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Emerald City Comic Con

The idea for Emerald City Comic Con was simple: set up a booth full of games, allow attendees to pay whatever they want for those games, and write a blog post about how much money we made or lost. 

When we ran out of games within hours on the first day of the con, I had to do some quick thinking. 

The Honor System

The Honor System

The set up for this booth was the simplest I've ever had to deal with. It was just a big pile of games, a box for payment, and some instructional signs to clue everyone in on what was going down.

We went into this knowing that, of course, we weren't going to bring home as much money as we would have if we had just sold the games outright. But at first things went really well. People formed a queue and dropped money in our box on their way out. 

Rude.

Rude.

Unfortunately, games retailers at the show caught wind of our scheme and sent their staff to take as many games as they could carry, paying nothing. We tried to ask that they leave the booth to the fans, but there were so many staffers from one retailer that we could only watch helplessly as armloads of product were carried off. 

We were left with an empty booth in the middle of day one of the convention, and I was determined to fill it. 

Sound the Horn of Gondor

Sound the Horn of Gondor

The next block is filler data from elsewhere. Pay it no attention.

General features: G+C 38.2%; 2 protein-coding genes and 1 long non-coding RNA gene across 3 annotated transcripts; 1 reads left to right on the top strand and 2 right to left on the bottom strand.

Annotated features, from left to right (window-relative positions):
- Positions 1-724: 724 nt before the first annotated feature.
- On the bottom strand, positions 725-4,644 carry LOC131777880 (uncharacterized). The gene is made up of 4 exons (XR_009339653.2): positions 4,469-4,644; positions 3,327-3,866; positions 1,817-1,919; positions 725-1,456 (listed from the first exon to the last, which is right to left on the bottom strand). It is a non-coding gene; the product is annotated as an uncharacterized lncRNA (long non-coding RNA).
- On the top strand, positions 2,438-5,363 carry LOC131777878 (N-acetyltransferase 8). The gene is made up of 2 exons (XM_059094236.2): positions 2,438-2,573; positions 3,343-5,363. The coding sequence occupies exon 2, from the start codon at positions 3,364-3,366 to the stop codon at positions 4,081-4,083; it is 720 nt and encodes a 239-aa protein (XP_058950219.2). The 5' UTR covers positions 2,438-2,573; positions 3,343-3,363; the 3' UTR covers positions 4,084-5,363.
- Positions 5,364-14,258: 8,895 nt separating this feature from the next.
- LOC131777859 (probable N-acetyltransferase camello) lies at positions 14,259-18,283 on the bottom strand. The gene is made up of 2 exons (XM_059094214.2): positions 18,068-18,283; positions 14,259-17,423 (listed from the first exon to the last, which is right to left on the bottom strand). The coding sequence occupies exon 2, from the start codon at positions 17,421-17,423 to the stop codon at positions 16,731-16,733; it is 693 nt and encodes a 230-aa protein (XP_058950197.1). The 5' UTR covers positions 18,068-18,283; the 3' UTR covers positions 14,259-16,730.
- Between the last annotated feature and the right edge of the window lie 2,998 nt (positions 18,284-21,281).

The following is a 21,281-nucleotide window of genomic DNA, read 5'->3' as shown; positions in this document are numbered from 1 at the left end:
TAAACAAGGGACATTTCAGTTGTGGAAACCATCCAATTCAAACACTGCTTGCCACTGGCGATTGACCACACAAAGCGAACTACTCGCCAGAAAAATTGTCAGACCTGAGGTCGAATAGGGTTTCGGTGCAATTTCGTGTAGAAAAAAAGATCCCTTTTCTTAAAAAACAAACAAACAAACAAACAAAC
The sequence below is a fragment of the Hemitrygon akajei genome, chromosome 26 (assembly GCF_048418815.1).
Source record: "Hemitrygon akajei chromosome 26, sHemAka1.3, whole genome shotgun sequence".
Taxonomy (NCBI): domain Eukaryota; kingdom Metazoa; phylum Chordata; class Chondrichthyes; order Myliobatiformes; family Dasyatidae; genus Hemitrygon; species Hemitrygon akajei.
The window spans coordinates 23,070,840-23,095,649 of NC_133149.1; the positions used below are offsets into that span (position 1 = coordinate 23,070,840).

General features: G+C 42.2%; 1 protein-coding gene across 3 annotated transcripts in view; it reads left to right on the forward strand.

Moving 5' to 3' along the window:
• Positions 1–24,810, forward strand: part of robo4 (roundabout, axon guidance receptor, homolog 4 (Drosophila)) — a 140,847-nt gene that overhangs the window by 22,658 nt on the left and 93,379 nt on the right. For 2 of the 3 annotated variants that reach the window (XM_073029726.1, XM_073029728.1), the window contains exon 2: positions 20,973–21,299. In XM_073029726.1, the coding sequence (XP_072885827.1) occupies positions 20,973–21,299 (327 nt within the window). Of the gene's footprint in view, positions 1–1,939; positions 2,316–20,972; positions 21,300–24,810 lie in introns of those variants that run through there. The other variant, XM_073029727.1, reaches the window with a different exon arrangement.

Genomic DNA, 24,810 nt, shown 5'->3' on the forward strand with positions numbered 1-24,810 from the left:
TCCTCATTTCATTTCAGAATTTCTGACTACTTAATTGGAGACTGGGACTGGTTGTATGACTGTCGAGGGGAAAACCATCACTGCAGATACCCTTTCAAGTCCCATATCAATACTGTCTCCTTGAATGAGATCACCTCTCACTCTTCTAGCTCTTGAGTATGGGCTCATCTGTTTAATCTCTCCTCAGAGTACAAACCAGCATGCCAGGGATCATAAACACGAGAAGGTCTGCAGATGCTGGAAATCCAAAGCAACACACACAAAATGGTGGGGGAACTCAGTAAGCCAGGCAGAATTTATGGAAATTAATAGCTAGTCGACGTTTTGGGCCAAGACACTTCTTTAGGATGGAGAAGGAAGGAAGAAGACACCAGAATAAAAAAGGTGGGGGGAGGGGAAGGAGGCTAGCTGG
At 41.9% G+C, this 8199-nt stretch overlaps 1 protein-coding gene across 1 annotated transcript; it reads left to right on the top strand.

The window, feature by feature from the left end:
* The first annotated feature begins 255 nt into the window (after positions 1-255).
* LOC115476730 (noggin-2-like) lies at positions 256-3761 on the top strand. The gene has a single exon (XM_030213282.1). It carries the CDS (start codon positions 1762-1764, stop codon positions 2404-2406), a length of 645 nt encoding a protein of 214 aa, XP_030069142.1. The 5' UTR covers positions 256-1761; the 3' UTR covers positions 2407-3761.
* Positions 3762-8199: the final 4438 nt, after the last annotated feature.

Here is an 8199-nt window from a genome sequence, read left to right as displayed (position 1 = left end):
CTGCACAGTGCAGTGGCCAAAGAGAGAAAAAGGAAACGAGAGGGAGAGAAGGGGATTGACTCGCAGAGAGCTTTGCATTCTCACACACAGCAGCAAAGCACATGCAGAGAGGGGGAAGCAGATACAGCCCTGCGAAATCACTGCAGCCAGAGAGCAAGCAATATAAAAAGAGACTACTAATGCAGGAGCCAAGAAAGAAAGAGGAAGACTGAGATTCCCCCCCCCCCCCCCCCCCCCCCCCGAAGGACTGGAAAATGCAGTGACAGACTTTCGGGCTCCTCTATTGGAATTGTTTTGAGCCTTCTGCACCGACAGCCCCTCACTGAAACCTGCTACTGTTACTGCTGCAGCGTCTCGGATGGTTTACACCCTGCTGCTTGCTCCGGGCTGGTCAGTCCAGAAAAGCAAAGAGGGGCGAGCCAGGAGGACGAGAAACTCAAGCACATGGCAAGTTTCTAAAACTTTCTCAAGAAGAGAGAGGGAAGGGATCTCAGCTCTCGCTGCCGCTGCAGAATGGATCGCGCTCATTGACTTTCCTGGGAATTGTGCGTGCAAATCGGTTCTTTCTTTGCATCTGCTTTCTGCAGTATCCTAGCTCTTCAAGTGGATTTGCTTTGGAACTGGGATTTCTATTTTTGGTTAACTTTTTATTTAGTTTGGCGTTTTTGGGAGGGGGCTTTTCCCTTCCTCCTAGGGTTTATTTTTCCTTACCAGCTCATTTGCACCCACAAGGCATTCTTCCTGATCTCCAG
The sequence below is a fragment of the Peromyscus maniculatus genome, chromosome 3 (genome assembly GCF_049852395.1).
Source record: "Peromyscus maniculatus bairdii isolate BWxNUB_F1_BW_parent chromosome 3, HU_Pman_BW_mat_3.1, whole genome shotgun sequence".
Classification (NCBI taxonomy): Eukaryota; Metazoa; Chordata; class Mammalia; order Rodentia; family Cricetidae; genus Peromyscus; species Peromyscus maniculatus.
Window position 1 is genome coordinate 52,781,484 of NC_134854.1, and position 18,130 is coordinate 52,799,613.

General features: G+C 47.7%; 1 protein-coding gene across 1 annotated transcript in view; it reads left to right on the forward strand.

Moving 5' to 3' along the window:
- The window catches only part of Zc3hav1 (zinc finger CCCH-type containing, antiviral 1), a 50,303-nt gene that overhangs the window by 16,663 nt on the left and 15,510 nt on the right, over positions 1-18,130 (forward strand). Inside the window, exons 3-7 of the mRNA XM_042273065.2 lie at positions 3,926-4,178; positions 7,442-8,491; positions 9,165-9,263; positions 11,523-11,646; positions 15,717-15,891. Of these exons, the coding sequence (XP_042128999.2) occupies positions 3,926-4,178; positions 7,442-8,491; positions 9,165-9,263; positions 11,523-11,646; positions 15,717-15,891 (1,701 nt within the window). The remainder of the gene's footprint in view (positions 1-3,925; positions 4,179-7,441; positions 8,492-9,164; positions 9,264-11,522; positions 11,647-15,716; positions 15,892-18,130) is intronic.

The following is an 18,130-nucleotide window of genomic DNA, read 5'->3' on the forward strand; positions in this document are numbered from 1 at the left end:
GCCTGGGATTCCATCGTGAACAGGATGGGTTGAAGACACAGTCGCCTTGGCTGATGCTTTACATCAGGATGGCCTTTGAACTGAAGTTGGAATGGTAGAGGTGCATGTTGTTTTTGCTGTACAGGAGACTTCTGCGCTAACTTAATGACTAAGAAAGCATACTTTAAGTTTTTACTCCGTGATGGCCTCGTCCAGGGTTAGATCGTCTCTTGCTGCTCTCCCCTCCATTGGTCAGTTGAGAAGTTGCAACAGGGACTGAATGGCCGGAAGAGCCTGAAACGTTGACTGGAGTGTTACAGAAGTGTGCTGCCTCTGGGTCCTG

I put out a call on social media and contacted indie creators directly to see if anyone could make immediate use of prime table space at ECCC. My team and I helped them set up their wares and laid down some ground rules, but otherwise, their table was theirs. We had a wide range of guests, including Chris Rowlands' The Last Garden, artists from Oni Press, and a lady who just sold a whole bunch of horns (the appendage, not the instrument).

Kids these days just love mail

Kids these days just love mail

The last day of the con, I decided to switch it up again and dedicate the booth to teaching attendees how to write to their representatives. I put together a short guide and made a bunch of copies. My team found and printed copies of the mailing addresses of every representative in the state of Washington, and of every senator in the United States. We reused the cash box from the Pay What You Want Booth to gather letters, which we would stamp and send. 

Most people wrote to Paul Ryan

Most people wrote to Paul Ryan

The goal of was only to use our space to teach people that contacting government representatives is a normal, painless thing to do. We didn't push anyone to write any specific person for any specific reason. Two teachers and one librarian asked to take copies of our guide to proliferate. 

Imperator Furiosa here wrote to Paul Ryan. I wish I had asked why. 

If you'd like to read more about this booth, have a look at the viral blog post my team and I wrote about it.